Threat Intelligence: When Straw Houses Don’t Suffice Against Big Wolves
The following interview is with Chris Stouff and is from our Threat Intelligence Thought Leadership Series. Chris is manager of security incident response and forensics at Armor.
1. What drives interest in threat intelligence in your community? What hole in your world does it fill?
I see two different interests in threat intelligence. The first and easiest to find is the sex appeal interest. Everyone is doing threat intelligence, and it’s not important to discuss how well you do, or to learn how to improve. Just do it, and do it more than everyone else.
On the flipside, those that I think get it, have the interest in taking unformed abstract data points, and correlating that to an event. Digital hunting is their interest, as long as it is unpredictable. If threat intelligence was to push logs into the black box, then read the output for a cold numeric response; threat intelligence would then become predictable and would lose the talent it draws.
At that point, the math takes over, and guess what? They, the bad guys, have and use the same math.
In my world it is either the hook to get talent engaged, or it is the hunt that keeps them there.
2. What does actionable threat intelligence look like to you?
Different every time. Though it shares the common attributes about being timely, accurate, consumable, and relative. I also differentiate actionable threat intelligence from good threat intelligence. You see, I learned a lesson from our chief security officer, when he kept asking the question, “So what?”. If your threat intelligence hasn’t been through several revisions of “So what?”, well you just won’t respond appropriately — though you may have acted.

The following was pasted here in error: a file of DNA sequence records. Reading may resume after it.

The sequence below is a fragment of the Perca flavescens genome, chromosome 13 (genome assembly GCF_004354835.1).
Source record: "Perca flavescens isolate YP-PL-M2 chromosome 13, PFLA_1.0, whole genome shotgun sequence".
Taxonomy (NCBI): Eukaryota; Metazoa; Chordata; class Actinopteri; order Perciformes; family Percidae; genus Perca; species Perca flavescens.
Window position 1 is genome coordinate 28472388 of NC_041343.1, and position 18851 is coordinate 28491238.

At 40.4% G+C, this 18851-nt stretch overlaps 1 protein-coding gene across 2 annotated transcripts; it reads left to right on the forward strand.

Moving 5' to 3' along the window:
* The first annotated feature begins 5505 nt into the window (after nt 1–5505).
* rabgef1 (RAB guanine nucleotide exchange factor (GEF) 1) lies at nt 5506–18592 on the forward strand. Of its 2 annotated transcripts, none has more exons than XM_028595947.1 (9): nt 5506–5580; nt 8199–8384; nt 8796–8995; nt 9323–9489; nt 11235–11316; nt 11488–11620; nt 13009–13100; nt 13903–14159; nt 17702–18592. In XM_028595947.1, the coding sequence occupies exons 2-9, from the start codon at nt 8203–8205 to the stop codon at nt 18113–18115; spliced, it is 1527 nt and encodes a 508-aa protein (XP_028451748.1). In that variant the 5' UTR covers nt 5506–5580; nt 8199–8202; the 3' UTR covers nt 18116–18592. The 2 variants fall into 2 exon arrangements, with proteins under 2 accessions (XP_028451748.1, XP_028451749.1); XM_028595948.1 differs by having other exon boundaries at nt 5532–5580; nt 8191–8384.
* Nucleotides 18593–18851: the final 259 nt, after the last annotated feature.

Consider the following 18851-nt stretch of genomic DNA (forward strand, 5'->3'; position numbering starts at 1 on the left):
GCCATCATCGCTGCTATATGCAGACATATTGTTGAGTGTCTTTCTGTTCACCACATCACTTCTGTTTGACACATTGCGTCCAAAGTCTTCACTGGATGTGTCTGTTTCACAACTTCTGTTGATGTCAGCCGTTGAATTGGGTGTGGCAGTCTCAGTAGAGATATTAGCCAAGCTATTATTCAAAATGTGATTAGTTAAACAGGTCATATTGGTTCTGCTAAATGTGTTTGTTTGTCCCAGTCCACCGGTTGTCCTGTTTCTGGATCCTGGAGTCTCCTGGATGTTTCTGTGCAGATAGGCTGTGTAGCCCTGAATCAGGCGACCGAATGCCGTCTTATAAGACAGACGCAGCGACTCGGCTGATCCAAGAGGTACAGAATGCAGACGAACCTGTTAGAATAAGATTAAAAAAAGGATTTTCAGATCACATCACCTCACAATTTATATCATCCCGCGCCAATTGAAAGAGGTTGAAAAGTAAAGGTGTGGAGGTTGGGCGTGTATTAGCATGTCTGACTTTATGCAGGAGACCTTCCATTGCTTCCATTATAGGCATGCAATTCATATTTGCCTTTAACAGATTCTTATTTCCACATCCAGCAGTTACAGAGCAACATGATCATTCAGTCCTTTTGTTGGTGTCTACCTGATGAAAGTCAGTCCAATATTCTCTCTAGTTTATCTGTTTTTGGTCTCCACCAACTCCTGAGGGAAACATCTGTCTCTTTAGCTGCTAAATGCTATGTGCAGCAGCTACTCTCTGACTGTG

3. What can an aspiring threat intelligence analyst learn from your own career path that will inspire them?
There’s not a perfect path to anything. At our level it is no longer a science, but an art. You can have all the certifications and degrees you want, and they’ll open some doors, but to be inspired you have to have passion. Believe in your mission — and the leaders that you follow. Oh, and a healthy dose of Occam’s Razor. Most likely the malicious actors aren’t nation state actors, and if you haven’t found their persistence, they probably never got it.
4. What are your long-term goals with threat intelligence and how will you measure progress?
Lag to lead. Simply put, threat intel is either applied to global threats, or it is applied after an incident has occurred. Why is that acceptable? We will measure progress by increasing mitigation numbers tied to threat intel-generated protections.
5. What do CISOs and BOD need to understand about threat intelligence?
You’re probably doing it wrong, but how do you know? Armor can measure its overall security effectiveness, as well as its dwell time. We can improve our defenses, and our responses, because that’s what we do. We constantly feed a process to improve our performance. Your team is preparing for a fight that few, if any of them, have ever had to fight before. Straw or wooden houses won’t suffice against the big wolves.